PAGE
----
Simplifying docker-compose operations using Makefile

Khushbu Adav
Jan 30 · 6 min read
Make wrapper over Docker Compose

Every few years there is a paradigm shift in the software industry. The concept of microservices is one of them. Although they are not a new concept, it's only recently that its popularity has sky-rocketed.

Large monolithic services are now being replaced by independent and autonomous microservices. A microservice can be thought of as an application that serves a single, very specific purpose. Like RDBMS, Express app or Solr etc.

It is hard to imagine any new software development today without thinking about microservices and that leads us to Docker.


Docker has become almost an industry standard to develop and deploy these microservices. From the site itself:

Docker The only independent container platform that enables organizations to seamlessly build, share and run any application, anywhere — from hybrid cloud to the edge.

Docker Compose

Docker compose allows to configure multi-container app. You can configure as many docker containers as you want under a single Docker Compose.

With Docker Compose, you use a YAML file to configure your application’s services and how they connect to each other.

Docker Compose is a tool for defining and running multi-container Docker applications

Two containers on a host

GNU Make

The makeprogram is basically an automation tool for building programs and libraries from source code. Generally though, makeis applicable to any process that involves executing arbitrary commands to transform a source command to a target result. We will specifically use the PHONY targets feature of make to control docker-compose commands.

To tell make what to do, we need a file called a makefile

Our makefile will contain native dockerand docker-compose commands to build image, start/stop/restart container, login to the container, tail container logs etc.

A typical use-case

Let us assume a standard web application with the following components.

This app will need 3 docker containers and a docker-compose file over these containers. Now, each of these containers will have different interaction points. For e.g. timescaledb might have db-like interactions:

Similarly expressjs might have the following app-like interactions:

Interacting with the containers

Once we have the containers linked using Docker Compose, the next steps are to actually interact with them. Docker Compose provides a docker-compose command and a -f option to take a docker-compose.yml file.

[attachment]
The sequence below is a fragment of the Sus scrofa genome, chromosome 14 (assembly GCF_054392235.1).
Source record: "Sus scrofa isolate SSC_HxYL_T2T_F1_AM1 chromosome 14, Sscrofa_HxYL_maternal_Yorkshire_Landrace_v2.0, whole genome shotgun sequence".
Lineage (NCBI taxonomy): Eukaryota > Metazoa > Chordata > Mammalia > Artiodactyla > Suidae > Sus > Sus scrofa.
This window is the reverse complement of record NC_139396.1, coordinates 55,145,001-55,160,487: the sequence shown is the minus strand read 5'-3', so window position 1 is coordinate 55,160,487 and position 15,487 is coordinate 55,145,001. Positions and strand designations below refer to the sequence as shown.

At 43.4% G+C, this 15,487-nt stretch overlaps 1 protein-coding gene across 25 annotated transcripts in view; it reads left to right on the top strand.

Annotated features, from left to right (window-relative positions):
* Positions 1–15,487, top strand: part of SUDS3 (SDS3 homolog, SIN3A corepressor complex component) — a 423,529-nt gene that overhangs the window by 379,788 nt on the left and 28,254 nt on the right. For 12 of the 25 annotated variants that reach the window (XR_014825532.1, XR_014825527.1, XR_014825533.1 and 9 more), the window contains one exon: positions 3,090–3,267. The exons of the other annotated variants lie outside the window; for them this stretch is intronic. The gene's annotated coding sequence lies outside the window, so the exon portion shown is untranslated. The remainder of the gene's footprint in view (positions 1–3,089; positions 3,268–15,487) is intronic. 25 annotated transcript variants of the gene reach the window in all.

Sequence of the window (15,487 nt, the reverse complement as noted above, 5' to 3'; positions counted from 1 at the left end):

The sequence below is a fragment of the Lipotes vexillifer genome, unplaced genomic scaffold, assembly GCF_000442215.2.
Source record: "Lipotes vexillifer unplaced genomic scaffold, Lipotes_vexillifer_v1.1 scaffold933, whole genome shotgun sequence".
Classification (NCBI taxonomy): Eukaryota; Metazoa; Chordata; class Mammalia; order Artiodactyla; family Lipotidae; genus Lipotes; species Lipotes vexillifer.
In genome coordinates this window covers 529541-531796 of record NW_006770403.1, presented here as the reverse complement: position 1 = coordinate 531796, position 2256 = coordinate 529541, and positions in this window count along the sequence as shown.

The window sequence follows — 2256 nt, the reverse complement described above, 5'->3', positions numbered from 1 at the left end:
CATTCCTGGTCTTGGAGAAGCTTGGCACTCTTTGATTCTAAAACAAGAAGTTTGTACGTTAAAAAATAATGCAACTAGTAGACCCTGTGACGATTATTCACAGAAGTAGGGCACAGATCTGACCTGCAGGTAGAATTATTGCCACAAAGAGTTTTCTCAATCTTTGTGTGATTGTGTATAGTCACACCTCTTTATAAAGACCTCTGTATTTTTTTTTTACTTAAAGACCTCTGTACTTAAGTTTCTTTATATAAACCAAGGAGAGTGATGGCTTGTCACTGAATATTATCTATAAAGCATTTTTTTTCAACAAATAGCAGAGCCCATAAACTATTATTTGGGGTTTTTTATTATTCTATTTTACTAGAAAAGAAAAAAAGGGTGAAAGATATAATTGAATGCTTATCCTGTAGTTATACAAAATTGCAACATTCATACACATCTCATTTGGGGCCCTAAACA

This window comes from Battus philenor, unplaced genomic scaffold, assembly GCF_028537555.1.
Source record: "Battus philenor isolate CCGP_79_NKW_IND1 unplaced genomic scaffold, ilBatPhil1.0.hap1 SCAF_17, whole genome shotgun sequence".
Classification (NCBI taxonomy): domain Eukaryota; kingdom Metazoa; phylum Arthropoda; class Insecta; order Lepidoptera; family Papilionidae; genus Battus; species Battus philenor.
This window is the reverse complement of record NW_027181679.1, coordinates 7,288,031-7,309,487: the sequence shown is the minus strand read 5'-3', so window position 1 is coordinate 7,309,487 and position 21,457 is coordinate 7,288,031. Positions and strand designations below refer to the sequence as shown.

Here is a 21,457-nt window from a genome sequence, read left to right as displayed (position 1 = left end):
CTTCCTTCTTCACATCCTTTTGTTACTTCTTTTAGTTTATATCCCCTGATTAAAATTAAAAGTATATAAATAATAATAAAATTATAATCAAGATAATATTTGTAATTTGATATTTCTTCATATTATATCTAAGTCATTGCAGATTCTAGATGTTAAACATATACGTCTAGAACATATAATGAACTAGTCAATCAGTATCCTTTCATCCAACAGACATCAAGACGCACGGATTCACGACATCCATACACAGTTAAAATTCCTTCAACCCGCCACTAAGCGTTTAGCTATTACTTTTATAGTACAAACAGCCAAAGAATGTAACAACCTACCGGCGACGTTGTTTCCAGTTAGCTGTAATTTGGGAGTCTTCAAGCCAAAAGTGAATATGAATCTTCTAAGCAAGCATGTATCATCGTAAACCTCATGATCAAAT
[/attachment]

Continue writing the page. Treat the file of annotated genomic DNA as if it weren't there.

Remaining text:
Using this switch we can restrict our interactions to only the containers that are there in the docker-compose.yml file.

Let us look at how these interactions happen using the docker-compose commands. Suppose, we want to login to psql shell, the command might look like:

docker-compose -f docker-compose.yml exec timescale psql -Upostgres

The same command, without using docker-compose, but using the docker might look like:

docker exec -it  edp_timescale_1 psql -Upostgres

Note: It is always better to use docker-compose over docker in such cases, since you dont need to remember the container names.

However, if we have a Makefile wrapper, that exposes a simple command and internally calls these commands, it will look like:

make db-shell

It's very clear how concise the command is using the Makefile wrapper!

Working example

Using our typical use-case above, we can create a docker-compose file as follows:

version: '3.3'
build: .
image: mywebimage:0.0.1
- 8080:8080
- /app/node_modules/
- timescale
command: npm run dev
- webappnetwork
image: timescale/timescaledb-postgis:latest-pg11
- POSTGRES_USER=postgres
command: ["postgres", "-c", "log_statement=all", "-c", "log_destination=stderr"]
- ./create_schema.sql:/docker-entrypoint-initdb.d/create_schema.sql
- webappnetwork
image: willfarrell/ping
HOSTNAME: "localhost"
driver: bridge

To manage the above docker-compose and interact with its various containers, we create the following makefile

THIS_FILE := $(lastword $(MAKEFILE_LIST))
.PHONY: help build up start down destroy stop restart logs logs-api ps login-timescale login-api db-shell
make -pRrq -f $(THIS_FILE) : 2>/dev/null | awk -v RS= -F: '/^# File/,/^# Finished Make data base/ {if ($$1 !~ "^[#.]") {print $$1}}' | sort | egrep -v -e '^[^[:alnum:]]' -e '^$@$$'
docker-compose -f docker-compose.yml build $(c)
docker-compose -f docker-compose.yml up -d $(c)
docker-compose -f docker-compose.yml start $(c)
docker-compose -f docker-compose.yml down $(c)
docker-compose -f docker-compose.yml down -v $(c)
docker-compose -f docker-compose.yml stop $(c)
docker-compose -f docker-compose.yml stop $(c)
docker-compose -f docker-compose.yml up -d $(c)
docker-compose -f docker-compose.yml logs --tail=100 -f $(c)
docker-compose -f docker-compose.yml logs --tail=100 -f api
docker-compose -f docker-compose.yml ps
docker-compose -f docker-compose.yml exec timescale /bin/bash
docker-compose -f docker-compose.yml exec api /bin/bash
docker-compose -f docker-compose.yml exec timescale psql -Upostgres

Most of the commands run on all containers, however, using the c= option we can limit the command to only one container.

Once the makefile is ready, we can use it in the following ways:

Build docker container
Start timescaledb container
Start ping container
Start bash for timescaledb
Start psql for timescaledb
Stop timescale container
Stop and remove all containers


Even though Docker Compose provides comprehensive sets of commands to manage the container, sometimes the commands can become long and hard to remember.

This one trick of Makefile has helped us to quickly and easily interact with the containers under the docker-compose file.

Freestone Infotech

Machine Learning | Big Data Solutions | Data Analytics

Khushbu Adav

Written by

Team lead at Freestone Infotech Pvt Ltd

Freestone Infotech

Machine Learning | Big Data Solutions | Data Analytics

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